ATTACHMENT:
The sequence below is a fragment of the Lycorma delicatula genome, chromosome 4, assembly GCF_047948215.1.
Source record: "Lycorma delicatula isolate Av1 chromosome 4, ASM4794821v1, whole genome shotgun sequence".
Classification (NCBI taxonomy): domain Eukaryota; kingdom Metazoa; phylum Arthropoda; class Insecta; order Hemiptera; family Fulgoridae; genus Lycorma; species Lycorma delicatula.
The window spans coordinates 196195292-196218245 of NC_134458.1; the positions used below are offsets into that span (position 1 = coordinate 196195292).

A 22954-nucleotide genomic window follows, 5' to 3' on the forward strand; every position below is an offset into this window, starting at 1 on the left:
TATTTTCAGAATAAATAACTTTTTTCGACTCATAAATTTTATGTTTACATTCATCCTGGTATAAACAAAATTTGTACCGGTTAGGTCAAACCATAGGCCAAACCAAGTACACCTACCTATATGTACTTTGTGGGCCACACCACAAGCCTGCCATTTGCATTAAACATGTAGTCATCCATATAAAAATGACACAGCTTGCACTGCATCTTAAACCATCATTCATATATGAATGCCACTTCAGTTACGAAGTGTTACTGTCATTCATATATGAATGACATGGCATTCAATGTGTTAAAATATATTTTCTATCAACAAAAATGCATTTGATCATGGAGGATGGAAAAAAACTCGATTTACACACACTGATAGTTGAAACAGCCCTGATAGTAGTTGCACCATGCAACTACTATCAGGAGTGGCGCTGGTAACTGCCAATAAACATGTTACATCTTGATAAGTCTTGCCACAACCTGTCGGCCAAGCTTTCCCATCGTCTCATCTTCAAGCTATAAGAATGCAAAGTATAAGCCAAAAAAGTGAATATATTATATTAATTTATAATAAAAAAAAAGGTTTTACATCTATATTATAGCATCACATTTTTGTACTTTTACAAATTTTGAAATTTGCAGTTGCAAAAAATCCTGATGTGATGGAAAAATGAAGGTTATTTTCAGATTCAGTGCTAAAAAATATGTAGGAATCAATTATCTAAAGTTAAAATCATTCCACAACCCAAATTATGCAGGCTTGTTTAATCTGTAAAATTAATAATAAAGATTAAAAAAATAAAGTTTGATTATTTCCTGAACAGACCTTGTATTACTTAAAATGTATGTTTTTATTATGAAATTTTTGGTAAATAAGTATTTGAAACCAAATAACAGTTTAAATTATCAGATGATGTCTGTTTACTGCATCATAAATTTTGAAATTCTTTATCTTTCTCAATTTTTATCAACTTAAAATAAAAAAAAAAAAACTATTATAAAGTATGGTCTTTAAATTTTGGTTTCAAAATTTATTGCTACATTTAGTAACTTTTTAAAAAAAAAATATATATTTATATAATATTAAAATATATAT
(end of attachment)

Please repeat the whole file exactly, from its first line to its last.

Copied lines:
The sequence below is a fragment of the Lycorma delicatula genome, chromosome 4, assembly GCF_047948215.1.
Source record: "Lycorma delicatula isolate Av1 chromosome 4, ASM4794821v1, whole genome shotgun sequence".
Classification (NCBI taxonomy): domain Eukaryota; kingdom Metazoa; phylum Arthropoda; class Insecta; order Hemiptera; family Fulgoridae; genus Lycorma; species Lycorma delicatula.
The window spans coordinates 196195292-196218245 of NC_134458.1; the positions used below are offsets into that span (position 1 = coordinate 196195292).

A 22954-nucleotide genomic window follows, 5' to 3' on the forward strand; every position below is an offset into this window, starting at 1 on the left:
TATTTTCAGAATAAATAACTTTTTTCGACTCATAAATTTTATGTTTACATTCATCCTGGTATAAACAAAATTTGTACCGGTTAGGTCAAACCATAGGCCAAACCAAGTACACCTACCTATATGTACTTTGTGGGCCACACCACAAGCCTGCCATTTGCATTAAACATGTAGTCATCCATATAAAAATGACACAGCTTGCACTGCATCTTAAACCATCATTCATATATGAATGCCACTTCAGTTACGAAGTGTTACTGTCATTCATATATGAATGACATGGCATTCAATGTGTTAAAATATATTTTCTATCAACAAAAATGCATTTGATCATGGAGGATGGAAAAAAACTCGATTTACACACACTGATAGTTGAAACAGCCCTGATAGTAGTTGCACCATGCAACTACTATCAGGAGTGGCGCTGGTAACTGCCAATAAACATGTTACATCTTGATAAGTCTTGCCACAACCTGTCGGCCAAGCTTTCCCATCGTCTCATCTTCAAGCTATAAGAATGCAAAGTATAAGCCAAAAAAGTGAATATATTATATTAATTTATAATAAAAAAAAAGGTTTTACATCTATATTATAGCATCACATTTTTGTACTTTTACAAATTTTGAAATTTGCAGTTGCAAAAAATCCTGATGTGATGGAAAAATGAAGGTTATTTTCAGATTCAGTGCTAAAAAATATGTAGGAATCAATTATCTAAAGTTAAAATCATTCCACAACCCAAATTATGCAGGCTTGTTTAATCTGTAAAATTAATAATAAAGATTAAAAAAATAAAGTTTGATTATTTCCTGAACAGACCTTGTATTACTTAAAATGTATGTTTTTATTATGAAATTTTTGGTAAATAAGTATTTGAAACCAAATAACAGTTTAAATTATCAGATGATGTCTGTTTACTGCATCATAAATTTTGAAATTCTTTATCTTTCTCAATTTTTATCAACTTAAAATAAAAAAAAAAAAACTATTATAAAGTATGGTCTTTAAATTTTGGTTTCAAAATTTATTGCTACATTTAGTAACTTTTTAAAAAAAAAATATATATTTATATAATATTAAAATATATAT